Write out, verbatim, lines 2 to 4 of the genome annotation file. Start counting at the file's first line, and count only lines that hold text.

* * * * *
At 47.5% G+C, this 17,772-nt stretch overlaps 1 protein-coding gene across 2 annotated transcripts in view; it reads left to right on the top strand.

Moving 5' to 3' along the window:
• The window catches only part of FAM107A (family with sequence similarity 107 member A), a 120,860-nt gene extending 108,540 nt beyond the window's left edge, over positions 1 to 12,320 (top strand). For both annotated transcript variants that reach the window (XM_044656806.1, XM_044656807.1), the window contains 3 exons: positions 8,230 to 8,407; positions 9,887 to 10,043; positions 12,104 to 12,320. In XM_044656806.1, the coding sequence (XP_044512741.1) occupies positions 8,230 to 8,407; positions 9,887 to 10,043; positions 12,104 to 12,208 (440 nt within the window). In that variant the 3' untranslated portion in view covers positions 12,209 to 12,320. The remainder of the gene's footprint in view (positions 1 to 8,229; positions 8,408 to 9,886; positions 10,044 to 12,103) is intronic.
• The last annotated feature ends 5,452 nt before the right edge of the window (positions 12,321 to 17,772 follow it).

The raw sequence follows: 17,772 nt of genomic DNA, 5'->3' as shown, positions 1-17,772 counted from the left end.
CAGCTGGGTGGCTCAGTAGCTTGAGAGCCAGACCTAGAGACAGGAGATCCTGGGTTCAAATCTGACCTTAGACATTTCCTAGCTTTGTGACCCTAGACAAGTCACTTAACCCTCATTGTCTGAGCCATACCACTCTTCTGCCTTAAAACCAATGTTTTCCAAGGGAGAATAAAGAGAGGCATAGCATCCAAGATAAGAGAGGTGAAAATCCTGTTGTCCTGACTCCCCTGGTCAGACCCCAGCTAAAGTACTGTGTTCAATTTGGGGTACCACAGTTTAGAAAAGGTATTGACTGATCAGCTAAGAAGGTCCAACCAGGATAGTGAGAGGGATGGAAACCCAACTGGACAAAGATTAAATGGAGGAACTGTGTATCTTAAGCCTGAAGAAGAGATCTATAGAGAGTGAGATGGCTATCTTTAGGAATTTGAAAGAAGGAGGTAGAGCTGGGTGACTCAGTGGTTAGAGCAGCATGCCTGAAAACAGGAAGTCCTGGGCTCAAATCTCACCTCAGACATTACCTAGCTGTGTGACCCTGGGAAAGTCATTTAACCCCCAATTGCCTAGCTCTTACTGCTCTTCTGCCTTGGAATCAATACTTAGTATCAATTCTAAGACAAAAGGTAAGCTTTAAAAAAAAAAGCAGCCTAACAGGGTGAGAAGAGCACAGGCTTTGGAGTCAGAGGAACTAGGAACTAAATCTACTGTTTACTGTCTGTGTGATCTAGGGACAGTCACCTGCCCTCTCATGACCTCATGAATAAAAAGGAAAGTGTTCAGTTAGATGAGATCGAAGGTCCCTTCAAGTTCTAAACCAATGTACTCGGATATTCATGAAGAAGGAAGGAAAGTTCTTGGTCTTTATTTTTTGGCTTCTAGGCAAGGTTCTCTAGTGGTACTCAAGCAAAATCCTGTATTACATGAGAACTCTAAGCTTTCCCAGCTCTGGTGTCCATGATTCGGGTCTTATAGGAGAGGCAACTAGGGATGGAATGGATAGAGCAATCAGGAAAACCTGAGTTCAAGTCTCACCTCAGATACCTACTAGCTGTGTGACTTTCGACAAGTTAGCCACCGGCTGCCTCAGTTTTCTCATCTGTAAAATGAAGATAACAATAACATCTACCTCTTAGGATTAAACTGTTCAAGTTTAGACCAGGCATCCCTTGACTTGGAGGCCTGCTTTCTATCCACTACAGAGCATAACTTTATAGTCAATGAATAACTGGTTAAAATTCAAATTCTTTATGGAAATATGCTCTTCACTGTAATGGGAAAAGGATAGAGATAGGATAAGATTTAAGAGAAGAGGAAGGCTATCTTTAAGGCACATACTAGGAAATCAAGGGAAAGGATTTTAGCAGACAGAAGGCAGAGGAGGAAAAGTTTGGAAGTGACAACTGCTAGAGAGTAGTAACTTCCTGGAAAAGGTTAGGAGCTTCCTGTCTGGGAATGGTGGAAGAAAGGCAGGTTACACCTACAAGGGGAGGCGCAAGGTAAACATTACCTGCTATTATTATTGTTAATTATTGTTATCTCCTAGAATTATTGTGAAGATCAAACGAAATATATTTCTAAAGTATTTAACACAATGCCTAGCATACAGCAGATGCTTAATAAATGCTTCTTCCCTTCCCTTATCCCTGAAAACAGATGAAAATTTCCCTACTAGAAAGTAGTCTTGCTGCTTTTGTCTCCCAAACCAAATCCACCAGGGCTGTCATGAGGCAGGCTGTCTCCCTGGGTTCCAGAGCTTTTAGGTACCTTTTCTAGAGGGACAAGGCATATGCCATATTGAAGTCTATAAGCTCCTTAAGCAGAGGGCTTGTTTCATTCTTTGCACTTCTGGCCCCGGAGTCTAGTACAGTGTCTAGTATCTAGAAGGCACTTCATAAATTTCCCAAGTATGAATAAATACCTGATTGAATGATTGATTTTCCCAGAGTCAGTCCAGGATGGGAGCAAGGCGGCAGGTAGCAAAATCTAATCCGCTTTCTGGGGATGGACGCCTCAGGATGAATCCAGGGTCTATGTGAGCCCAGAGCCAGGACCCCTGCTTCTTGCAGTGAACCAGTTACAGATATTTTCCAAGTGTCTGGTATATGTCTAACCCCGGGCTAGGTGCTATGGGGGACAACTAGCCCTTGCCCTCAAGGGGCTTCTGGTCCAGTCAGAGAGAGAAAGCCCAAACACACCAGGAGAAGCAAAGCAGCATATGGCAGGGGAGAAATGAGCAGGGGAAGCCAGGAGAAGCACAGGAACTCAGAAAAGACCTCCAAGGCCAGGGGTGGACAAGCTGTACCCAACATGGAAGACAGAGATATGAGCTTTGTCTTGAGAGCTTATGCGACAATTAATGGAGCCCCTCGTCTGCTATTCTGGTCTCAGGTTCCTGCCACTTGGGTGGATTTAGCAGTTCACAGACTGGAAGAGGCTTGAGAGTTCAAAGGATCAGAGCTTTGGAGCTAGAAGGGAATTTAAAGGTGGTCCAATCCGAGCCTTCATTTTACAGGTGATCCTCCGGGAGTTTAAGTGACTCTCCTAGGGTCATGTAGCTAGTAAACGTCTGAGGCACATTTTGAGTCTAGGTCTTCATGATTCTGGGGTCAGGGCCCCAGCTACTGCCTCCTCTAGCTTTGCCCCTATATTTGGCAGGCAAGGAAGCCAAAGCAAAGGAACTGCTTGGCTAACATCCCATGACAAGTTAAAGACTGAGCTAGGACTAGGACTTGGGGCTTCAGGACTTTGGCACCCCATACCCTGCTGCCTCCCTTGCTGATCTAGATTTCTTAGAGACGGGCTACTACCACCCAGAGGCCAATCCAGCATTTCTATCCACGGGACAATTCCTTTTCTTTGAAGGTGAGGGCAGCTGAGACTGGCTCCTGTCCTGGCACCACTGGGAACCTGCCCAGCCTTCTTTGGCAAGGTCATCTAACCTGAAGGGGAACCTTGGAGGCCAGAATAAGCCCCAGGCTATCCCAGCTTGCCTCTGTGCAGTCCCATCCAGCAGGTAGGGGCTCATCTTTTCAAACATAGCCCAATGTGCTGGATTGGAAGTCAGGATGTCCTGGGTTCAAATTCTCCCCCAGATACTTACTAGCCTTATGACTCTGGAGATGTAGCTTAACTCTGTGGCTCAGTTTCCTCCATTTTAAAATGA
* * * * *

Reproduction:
Moving 5' to 3' along the window:
• The window catches only part of FAM107A (family with sequence similarity 107 member A), a 120,860-nt gene extending 108,540 nt beyond the window's left edge, over positions 1 to 12,320 (top strand). For both annotated transcript variants that reach the window (XM_044656806.1, XM_044656807.1), the window contains 3 exons: positions 8,230 to 8,407; positions 9,887 to 10,043; positions 12,104 to 12,320. In XM_044656806.1, the coding sequence (XP_044512741.1) occupies positions 8,230 to 8,407; positions 9,887 to 10,043; positions 12,104 to 12,208 (440 nt within the window). In that variant the 3' untranslated portion in view covers positions 12,209 to 12,320. The remainder of the gene's footprint in view (positions 1 to 8,229; positions 8,408 to 9,886; positions 10,044 to 12,103) is intronic.
• The last annotated feature ends 5,452 nt before the right edge of the window (positions 12,321 to 17,772 follow it).